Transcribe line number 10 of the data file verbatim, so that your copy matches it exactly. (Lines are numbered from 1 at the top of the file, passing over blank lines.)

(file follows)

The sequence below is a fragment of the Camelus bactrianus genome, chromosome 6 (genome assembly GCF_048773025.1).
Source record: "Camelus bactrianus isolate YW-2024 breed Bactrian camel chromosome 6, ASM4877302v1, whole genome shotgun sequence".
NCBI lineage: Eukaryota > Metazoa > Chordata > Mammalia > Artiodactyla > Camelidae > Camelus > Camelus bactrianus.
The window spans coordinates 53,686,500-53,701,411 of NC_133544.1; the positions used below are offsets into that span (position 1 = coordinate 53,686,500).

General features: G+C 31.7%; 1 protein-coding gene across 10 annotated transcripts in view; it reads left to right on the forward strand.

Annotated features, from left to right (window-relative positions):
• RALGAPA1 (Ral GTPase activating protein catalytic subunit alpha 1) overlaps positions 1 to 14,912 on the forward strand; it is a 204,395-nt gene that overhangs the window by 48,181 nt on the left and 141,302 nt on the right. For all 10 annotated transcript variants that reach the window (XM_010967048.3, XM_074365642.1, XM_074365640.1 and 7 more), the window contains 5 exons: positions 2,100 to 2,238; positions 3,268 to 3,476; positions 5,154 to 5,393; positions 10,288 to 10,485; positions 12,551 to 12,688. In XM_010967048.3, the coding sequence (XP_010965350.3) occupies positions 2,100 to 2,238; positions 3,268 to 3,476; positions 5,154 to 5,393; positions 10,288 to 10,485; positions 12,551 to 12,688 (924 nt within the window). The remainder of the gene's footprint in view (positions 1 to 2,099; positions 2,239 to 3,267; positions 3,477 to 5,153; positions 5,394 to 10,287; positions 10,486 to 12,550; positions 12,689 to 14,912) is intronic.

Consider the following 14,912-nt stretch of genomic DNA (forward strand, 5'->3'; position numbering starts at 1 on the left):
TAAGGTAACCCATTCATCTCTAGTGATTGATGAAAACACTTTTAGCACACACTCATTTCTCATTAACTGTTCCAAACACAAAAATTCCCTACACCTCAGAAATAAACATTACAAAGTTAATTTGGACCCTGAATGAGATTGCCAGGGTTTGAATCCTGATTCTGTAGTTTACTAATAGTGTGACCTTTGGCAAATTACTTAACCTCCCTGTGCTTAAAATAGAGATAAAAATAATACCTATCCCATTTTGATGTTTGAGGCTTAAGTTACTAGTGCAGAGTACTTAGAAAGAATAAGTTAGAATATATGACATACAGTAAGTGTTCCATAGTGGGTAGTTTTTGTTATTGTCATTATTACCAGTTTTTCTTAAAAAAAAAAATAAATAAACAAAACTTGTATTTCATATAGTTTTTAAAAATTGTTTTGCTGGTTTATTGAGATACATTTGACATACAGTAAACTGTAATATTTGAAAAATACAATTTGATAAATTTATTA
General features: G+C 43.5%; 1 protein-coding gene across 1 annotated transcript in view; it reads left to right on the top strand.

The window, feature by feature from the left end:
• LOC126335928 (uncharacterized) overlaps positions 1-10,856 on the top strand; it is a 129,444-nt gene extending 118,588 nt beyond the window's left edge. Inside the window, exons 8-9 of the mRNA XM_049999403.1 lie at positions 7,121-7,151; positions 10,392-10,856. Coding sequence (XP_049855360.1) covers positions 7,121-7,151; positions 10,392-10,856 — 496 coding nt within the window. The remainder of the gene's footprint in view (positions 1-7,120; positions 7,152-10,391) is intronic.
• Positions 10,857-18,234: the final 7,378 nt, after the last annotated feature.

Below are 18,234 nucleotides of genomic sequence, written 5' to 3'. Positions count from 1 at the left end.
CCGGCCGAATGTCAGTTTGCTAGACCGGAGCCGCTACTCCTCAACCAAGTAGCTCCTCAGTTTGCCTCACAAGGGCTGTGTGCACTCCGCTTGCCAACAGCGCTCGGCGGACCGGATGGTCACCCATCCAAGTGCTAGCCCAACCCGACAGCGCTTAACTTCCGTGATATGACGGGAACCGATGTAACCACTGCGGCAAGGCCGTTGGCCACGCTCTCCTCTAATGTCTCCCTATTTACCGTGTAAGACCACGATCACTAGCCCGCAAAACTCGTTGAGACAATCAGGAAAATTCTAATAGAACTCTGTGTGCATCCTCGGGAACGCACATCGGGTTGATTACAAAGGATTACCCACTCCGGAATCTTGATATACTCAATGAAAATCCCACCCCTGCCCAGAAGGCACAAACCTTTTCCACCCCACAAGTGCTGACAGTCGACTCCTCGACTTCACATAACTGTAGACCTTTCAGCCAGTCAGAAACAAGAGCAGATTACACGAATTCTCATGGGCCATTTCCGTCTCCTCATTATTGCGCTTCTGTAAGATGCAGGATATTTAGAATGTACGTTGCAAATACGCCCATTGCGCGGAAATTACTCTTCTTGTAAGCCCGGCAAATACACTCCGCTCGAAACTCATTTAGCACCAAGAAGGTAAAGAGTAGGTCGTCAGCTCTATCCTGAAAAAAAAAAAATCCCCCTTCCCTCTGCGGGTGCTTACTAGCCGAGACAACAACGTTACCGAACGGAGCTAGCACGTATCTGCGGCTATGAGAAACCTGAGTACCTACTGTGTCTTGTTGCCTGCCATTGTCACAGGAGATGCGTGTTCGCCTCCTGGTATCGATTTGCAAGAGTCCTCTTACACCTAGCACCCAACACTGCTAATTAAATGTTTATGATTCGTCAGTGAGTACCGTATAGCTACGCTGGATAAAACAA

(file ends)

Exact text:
General features: G+C 43.5%; 1 protein-coding gene across 1 annotated transcript in view; it reads left to right on the top strand.